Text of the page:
Good news and bad news from the IRS this July.
The good: the agency reopened for business as of July 13th, which means it is now taking phone calls and processing tax filings as quickly as possible.
The bad: during a year when every dime counts, the agency says as many as 4.7 million tax refunds will be delayed another few months.
Cristy Mack is one of them. She and her husband never wait to file their taxes because she depends on her refund.
But like almost five million other people, they still file paper returns because they are most comfortable doing that.
"We mailed our paper forms at the end of February," she said.
But five months later, Mack still doesn't have her refund.
"A total of 18 weeks have gone by since we mailed in our return," Mack said.
She tried calling the IRS, she says, but like countless other taxpayers, ran into a brick wall.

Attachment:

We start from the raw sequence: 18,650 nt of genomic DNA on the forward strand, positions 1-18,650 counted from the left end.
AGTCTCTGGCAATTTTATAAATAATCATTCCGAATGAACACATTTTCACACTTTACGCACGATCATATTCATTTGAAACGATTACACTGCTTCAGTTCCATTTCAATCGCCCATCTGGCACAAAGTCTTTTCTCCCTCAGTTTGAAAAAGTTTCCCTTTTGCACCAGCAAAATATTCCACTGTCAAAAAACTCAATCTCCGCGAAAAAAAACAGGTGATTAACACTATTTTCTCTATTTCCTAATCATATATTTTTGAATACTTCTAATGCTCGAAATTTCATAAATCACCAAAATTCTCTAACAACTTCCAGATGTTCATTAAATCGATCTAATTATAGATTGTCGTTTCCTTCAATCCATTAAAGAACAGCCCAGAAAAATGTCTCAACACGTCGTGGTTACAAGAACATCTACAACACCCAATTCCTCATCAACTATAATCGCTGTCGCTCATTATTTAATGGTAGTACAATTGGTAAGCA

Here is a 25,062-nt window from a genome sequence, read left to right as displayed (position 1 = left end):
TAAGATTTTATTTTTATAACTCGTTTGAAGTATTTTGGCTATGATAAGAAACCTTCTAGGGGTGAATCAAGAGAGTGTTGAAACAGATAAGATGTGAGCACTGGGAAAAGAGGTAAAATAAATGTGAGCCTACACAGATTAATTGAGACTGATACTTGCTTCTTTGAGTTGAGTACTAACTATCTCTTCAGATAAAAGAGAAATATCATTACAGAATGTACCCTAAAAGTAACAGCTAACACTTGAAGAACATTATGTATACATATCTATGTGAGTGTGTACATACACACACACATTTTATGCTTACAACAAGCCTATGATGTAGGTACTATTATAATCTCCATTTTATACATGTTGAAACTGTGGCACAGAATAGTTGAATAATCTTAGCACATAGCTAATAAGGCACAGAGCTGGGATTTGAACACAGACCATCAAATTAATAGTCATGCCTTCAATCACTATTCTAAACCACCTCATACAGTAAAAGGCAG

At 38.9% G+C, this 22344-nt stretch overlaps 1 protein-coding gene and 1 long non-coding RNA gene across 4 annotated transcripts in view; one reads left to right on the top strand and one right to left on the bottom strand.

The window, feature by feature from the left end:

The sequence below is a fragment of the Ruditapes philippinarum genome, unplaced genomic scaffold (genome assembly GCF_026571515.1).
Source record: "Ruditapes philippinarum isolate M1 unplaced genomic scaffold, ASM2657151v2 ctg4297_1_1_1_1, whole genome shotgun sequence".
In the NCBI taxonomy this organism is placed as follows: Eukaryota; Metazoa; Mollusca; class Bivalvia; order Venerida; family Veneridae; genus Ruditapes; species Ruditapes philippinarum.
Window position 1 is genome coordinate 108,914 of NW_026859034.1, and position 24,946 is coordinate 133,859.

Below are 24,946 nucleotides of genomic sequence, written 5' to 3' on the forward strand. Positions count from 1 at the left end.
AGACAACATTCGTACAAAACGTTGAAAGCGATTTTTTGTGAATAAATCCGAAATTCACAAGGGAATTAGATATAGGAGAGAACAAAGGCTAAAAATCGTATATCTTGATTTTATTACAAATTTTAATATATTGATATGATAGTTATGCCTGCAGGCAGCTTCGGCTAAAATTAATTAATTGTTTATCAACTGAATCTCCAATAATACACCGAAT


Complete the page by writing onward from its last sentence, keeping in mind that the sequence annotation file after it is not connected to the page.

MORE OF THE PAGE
"They say they aren't taking calls at the moment," she said.
Why refunds are taking so long this year
That's because the agency furloughed thousands of workers this spring and stopped processing paper returns for two months, creating a huge backlog.
Paper processing has restarted, but workers are far behind.
Mack needs her tax refund badly.
"It means a lot to us," she said. "Especially with everything going on, and my husband's job has been really slow, and we are making less.
We passed Mack's information on to the IRS, though it may not make a difference if her return is buried in a stack of thousands.
"When you rely on that as part of your income and it's not there, it does make things a little sketchy sometimes," she said.
And with the IRS extending the tax deadline to July 15 this year, even more paper returns are about to be added to the stack.
If you are still waiting for your refund, all you can do is log on the IRS website, go to the "Where's my Refund" section, and cross your fingers.
As always, don't waste your money.
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